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Subordinating Conjunctions

after                            in order that      
although                    once               
as                                provided that
as if                             rather than
as long as                  since
as much as                so that
as soon as                 than
as though                  that
because                    unless
before                        until
by the time               whatever
even if                       when    
even though            where          
if                                 wherever            
if only                        whether

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4 Colors - 4 Types of Sentences





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                                                                        The Essay Writing Process

Preparing to Write
Write notes and ideas a few words at a time in a long column down the page.

⦁    Do not write complete sentences
⦁    Do not worry about spelling
⦁    Look at your notes and try to think of more ideas
⦁    Do not limit yourself
⦁    Now, group like ideas together by numbering each one with a 1,2, or 3, etc. if you do not have enough notes for 3 different main ideas, then you need to think more and write more notes.
⦁    After numbering each note with a number, put them in the order you wish to write them by adding letters to your numbers, e.g.
⦁    If you do not have at least 3 points under at least 3 ideas, (see 2A above – there is no  2C) you need to add more notes.
⦁    If you cannot add notes, cross off 2A and 2B and leave that idea out of your paper. Use the other notes to write 3 paragraphs.
⦁    Look once more at your notes to determine if you need to add, subtract, or change anything.  60-80% of your time in writing should be spent preparing your outline.

Writing the Essay
     Look at 1A and develop a well written sentence from your notes.  Continue developing sentences from each note.  Begin each sentence with a different word (no two sentences should begin with the same word).  Be sure to write a variety of sentence types: simple, compound, complex, and compound-complex. Use good transition words such as:  therefore, next, meanwhile, etc.  All of the #1 notes should be developed into one paragraph. Then the #2 notes into the second paragraph, etc. You need 3 paragraphs as a minimum for any essay.  This way when you add an opening and closing paragraph, you have a 5 paragraph essay. Add an opening sentence to this paragraph, being careful to make a general statement which introduces the reader to what the paragraph talks about. Next, add a closing sentence, which is very general (no details, facts, figures, dates, etc.), adding a little emotion to the ideas previously stated in the paragraph.  Make it a strong conclusion that makes the paragraph seem complete.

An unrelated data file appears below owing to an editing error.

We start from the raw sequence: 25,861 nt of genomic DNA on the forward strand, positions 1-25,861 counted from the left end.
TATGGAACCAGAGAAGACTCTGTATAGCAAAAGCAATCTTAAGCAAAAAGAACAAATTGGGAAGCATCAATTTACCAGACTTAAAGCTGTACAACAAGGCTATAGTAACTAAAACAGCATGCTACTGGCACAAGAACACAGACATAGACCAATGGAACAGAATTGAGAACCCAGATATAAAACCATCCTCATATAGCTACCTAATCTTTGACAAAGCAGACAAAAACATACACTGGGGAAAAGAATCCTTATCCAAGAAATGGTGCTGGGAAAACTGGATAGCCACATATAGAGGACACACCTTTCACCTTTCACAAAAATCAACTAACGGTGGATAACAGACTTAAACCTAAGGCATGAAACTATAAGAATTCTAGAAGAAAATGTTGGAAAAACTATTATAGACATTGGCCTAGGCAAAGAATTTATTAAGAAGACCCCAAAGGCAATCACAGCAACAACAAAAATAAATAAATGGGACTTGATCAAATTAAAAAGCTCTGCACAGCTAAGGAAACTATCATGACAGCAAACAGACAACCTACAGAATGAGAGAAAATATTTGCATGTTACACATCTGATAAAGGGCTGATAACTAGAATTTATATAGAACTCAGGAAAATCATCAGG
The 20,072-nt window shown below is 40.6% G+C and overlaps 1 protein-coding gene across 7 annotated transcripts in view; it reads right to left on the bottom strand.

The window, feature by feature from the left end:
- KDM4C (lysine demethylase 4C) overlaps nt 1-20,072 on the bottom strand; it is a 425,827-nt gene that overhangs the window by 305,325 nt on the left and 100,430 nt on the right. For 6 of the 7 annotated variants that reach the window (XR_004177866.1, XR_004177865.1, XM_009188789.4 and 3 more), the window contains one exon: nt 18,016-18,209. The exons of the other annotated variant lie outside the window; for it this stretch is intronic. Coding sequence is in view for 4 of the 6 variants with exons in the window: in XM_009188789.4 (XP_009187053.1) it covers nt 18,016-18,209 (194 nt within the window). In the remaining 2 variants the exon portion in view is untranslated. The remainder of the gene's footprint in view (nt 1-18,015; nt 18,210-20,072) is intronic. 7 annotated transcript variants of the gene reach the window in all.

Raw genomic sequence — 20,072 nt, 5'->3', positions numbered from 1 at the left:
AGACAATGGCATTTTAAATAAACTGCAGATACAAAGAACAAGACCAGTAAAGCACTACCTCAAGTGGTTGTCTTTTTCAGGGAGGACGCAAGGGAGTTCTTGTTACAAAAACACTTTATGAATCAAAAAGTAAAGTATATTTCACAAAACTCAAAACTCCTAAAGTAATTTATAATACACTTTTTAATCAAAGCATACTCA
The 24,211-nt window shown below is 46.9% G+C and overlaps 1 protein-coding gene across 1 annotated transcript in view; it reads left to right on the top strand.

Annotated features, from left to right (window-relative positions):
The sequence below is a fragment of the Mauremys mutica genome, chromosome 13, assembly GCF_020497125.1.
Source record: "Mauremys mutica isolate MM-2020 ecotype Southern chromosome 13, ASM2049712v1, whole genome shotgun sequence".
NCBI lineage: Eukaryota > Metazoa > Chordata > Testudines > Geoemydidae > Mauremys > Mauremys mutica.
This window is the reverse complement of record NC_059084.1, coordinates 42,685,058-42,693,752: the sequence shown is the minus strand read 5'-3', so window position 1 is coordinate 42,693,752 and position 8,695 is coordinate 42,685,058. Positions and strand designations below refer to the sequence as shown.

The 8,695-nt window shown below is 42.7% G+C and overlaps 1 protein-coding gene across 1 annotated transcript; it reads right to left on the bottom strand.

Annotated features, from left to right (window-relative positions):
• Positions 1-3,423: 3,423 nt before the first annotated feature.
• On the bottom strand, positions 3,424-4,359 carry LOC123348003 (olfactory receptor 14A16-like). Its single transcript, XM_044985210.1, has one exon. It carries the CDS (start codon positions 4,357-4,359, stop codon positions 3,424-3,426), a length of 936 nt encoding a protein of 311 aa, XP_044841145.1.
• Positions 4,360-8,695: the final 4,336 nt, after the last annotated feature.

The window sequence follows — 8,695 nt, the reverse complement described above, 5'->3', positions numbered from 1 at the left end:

Write every paragraph in the same way, using the numbered notes as a guide.  Each paragraph should have at least five sentences, every one reflecting variety in structure, length, and wording. I addition, be sure one idea leads ito the next paragraph.  This can be done with wording or transitions. Add a very broad opening and general closing sentence to this paragraph. In order to be sure you are on theme, write down the main idea of each paragraph in the margin. 
Now, add an opening paragraph of five sentences or more.  First, write one sentence mentioning the content of the first paragraph. Next, write a sentence for each following paragraph in the order written, capturing the main idea of each of the paragraphs.  Refer back to your list of main ideas to see if you are still on theme. Finally, write sentences summing up each paragraph in the order they were written (one sentence per paragraph). Try to give a sense of closure to these sentences.  Lastly, add an opening and closing sentence to this final paragraph. Your closing sentence of the entire essay should have a sense of finality.  I you do not have an idea, try to start this final sentence with “How” or “What”. 


Be sure to begin at least 2 sentences with a word ending in –ly (e.g. Surprisingly, he did not ask for money). This gives a smooth flow to the reading. Vary your sentences, so that some begin with a participle phrase (e.g. Singing while she skipped ...) Check to see that you have a variety of sentence types in each paragraph (simple, complex, compound, compound-complex).  Also, check to see that NO 2 sentences begin with the same word. To check this, write down the first word of every single sentence and count how many times you used that word. 

Proofread your own work. First, read it aloud to yourself, checking for errors in wording, spelling, punctuation, citations, and the overall flow and meaning of each sentence. Next, check your font size, margins, and page layout.   Congratulations!  You are finished!  

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